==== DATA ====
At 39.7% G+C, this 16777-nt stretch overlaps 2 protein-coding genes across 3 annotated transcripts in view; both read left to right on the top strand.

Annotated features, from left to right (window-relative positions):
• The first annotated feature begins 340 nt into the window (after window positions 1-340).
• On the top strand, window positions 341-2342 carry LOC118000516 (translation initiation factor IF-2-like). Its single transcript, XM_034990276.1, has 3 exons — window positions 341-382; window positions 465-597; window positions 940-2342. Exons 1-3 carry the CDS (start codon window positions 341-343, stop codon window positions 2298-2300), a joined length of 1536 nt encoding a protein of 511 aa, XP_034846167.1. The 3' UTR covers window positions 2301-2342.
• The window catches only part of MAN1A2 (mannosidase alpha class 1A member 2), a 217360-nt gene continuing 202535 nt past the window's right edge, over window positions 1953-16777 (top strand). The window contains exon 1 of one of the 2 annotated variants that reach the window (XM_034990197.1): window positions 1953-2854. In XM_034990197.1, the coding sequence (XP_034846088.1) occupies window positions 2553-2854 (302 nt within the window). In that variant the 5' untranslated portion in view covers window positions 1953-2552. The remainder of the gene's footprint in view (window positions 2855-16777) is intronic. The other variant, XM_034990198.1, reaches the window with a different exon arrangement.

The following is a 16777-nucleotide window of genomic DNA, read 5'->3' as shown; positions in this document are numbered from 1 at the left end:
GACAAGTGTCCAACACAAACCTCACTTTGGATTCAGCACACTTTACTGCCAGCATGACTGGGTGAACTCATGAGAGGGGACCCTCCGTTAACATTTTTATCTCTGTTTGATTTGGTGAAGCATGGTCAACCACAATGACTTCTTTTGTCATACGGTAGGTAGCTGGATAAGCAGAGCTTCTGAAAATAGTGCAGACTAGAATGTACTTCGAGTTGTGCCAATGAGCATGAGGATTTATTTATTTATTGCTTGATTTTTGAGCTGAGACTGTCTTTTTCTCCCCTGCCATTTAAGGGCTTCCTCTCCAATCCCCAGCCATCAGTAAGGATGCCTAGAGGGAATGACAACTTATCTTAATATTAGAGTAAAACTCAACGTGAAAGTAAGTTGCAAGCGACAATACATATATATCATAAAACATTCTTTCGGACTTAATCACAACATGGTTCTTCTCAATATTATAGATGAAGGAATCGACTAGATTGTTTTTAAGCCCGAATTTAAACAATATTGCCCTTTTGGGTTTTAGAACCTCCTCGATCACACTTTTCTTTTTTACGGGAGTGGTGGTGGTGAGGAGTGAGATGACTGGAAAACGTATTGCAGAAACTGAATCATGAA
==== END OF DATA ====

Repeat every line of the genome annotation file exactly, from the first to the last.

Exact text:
At 39.7% G+C, this 16777-nt stretch overlaps 2 protein-coding genes across 3 annotated transcripts in view; both read left to right on the top strand.

Annotated features, from left to right (window-relative positions):
• The first annotated feature begins 340 nt into the window (after window positions 1-340).
• On the top strand, window positions 341-2342 carry LOC118000516 (translation initiation factor IF-2-like). Its single transcript, XM_034990276.1, has 3 exons — window positions 341-382; window positions 465-597; window positions 940-2342. Exons 1-3 carry the CDS (start codon window positions 341-343, stop codon window positions 2298-2300), a joined length of 1536 nt encoding a protein of 511 aa, XP_034846167.1. The 3' UTR covers window positions 2301-2342.
• The window catches only part of MAN1A2 (mannosidase alpha class 1A member 2), a 217360-nt gene continuing 202535 nt past the window's right edge, over window positions 1953-16777 (top strand). The window contains exon 1 of one of the 2 annotated variants that reach the window (XM_034990197.1): window positions 1953-2854. In XM_034990197.1, the coding sequence (XP_034846088.1) occupies window positions 2553-2854 (302 nt within the window). In that variant the 5' untranslated portion in view covers window positions 1953-2552. The remainder of the gene's footprint in view (window positions 2855-16777) is intronic. The other variant, XM_034990198.1, reaches the window with a different exon arrangement.

The following is a 16777-nucleotide window of genomic DNA, read 5'->3' as shown; positions in this document are numbered from 1 at the left end:
GACAAGTGTCCAACACAAACCTCACTTTGGATTCAGCACACTTTACTGCCAGCATGACTGGGTGAACTCATGAGAGGGGACCCTCCGTTAACATTTTTATCTCTGTTTGATTTGGTGAAGCATGGTCAACCACAATGACTTCTTTTGTCATACGGTAGGTAGCTGGATAAGCAGAGCTTCTGAAAATAGTGCAGACTAGAATGTACTTCGAGTTGTGCCAATGAGCATGAGGATTTATTTATTTATTGCTTGATTTTTGAGCTGAGACTGTCTTTTTCTCCCCTGCCATTTAAGGGCTTCCTCTCCAATCCCCAGCCATCAGTAAGGATGCCTAGAGGGAATGACAACTTATCTTAATATTAGAGTAAAACTCAACGTGAAAGTAAGTTGCAAGCGACAATACATATATATCATAAAACATTCTTTCGGACTTAATCACAACATGGTTCTTCTCAATATTATAGATGAAGGAATCGACTAGATTGTTTTTAAGCCCGAATTTAAACAATATTGCCCTTTTGGGTTTTAGAACCTCCTCGATCACACTTTTCTTTTTTACGGGAGTGGTGGTGGTGAGGAGTGAGATGACTGGAAAACGTATTGCAGAAACTGAATCATGAA